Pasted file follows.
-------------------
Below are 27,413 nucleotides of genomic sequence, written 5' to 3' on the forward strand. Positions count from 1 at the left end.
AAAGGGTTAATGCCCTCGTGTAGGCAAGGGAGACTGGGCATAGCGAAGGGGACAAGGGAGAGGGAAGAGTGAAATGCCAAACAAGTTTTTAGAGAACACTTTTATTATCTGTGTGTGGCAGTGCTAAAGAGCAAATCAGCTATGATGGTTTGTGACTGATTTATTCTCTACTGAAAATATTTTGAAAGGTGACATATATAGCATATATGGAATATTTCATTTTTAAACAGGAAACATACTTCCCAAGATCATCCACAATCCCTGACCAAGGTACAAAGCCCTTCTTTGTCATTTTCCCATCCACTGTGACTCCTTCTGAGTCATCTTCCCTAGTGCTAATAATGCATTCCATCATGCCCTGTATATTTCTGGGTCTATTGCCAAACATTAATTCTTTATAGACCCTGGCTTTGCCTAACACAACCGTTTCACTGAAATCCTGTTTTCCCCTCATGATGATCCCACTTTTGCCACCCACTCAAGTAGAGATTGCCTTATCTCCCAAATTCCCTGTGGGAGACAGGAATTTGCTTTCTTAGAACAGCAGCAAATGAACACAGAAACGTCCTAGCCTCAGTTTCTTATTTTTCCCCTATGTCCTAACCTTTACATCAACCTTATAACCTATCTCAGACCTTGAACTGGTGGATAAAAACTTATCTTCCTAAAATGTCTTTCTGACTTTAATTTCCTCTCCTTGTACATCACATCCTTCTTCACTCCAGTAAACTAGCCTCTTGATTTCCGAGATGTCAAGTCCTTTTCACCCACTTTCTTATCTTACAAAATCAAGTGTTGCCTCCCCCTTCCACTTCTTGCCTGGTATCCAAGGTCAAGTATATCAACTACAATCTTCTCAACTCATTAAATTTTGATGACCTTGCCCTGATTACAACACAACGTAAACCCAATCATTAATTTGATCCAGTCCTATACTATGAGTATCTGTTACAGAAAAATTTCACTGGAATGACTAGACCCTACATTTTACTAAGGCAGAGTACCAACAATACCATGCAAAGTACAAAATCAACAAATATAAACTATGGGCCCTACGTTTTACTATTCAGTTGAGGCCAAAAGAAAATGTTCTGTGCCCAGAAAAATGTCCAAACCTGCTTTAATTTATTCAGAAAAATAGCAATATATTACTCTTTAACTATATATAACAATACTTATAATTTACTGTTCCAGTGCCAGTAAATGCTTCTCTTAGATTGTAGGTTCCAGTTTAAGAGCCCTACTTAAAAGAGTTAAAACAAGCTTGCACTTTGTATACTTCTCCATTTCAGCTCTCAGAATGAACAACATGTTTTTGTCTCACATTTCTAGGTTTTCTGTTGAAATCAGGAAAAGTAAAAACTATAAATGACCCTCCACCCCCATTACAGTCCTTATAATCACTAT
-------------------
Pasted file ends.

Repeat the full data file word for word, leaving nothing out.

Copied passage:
Below are 27,413 nucleotides of genomic sequence, written 5' to 3' on the forward strand. Positions count from 1 at the left end.
AAAGGGTTAATGCCCTCGTGTAGGCAAGGGAGACTGGGCATAGCGAAGGGGACAAGGGAGAGGGAAGAGTGAAATGCCAAACAAGTTTTTAGAGAACACTTTTATTATCTGTGTGTGGCAGTGCTAAAGAGCAAATCAGCTATGATGGTTTGTGACTGATTTATTCTCTACTGAAAATATTTTGAAAGGTGACATATATAGCATATATGGAATATTTCATTTTTAAACAGGAAACATACTTCCCAAGATCATCCACAATCCCTGACCAAGGTACAAAGCCCTTCTTTGTCATTTTCCCATCCACTGTGACTCCTTCTGAGTCATCTTCCCTAGTGCTAATAATGCATTCCATCATGCCCTGTATATTTCTGGGTCTATTGCCAAACATTAATTCTTTATAGACCCTGGCTTTGCCTAACACAACCGTTTCACTGAAATCCTGTTTTCCCCTCATGATGATCCCACTTTTGCCACCCACTCAAGTAGAGATTGCCTTATCTCCCAAATTCCCTGTGGGAGACAGGAATTTGCTTTCTTAGAACAGCAGCAAATGAACACAGAAACGTCCTAGCCTCAGTTTCTTATTTTTCCCCTATGTCCTAACCTTTACATCAACCTTATAACCTATCTCAGACCTTGAACTGGTGGATAAAAACTTATCTTCCTAAAATGTCTTTCTGACTTTAATTTCCTCTCCTTGTACATCACATCCTTCTTCACTCCAGTAAACTAGCCTCTTGATTTCCGAGATGTCAAGTCCTTTTCACCCACTTTCTTATCTTACAAAATCAAGTGTTGCCTCCCCCTTCCACTTCTTGCCTGGTATCCAAGGTCAAGTATATCAACTACAATCTTCTCAACTCATTAAATTTTGATGACCTTGCCCTGATTACAACACAACGTAAACCCAATCATTAATTTGATCCAGTCCTATACTATGAGTATCTGTTACAGAAAAATTTCACTGGAATGACTAGACCCTACATTTTACTAAGGCAGAGTACCAACAATACCATGCAAAGTACAAAATCAACAAATATAAACTATGGGCCCTACGTTTTACTATTCAGTTGAGGCCAAAAGAAAATGTTCTGTGCCCAGAAAAATGTCCAAACCTGCTTTAATTTATTCAGAAAAATAGCAATATATTACTCTTTAACTATATATAACAATACTTATAATTTACTGTTCCAGTGCCAGTAAATGCTTCTCTTAGATTGTAGGTTCCAGTTTAAGAGCCCTACTTAAAAGAGTTAAAACAAGCTTGCACTTTGTATACTTCTCCATTTCAGCTCTCAGAATGAACAACATGTTTTTGTCTCACATTTCTAGGTTTTCTGTTGAAATCAGGAAAAGTAAAAACTATAAATGACCCTCCACCCCCATTACAGTCCTTATAATCACTAT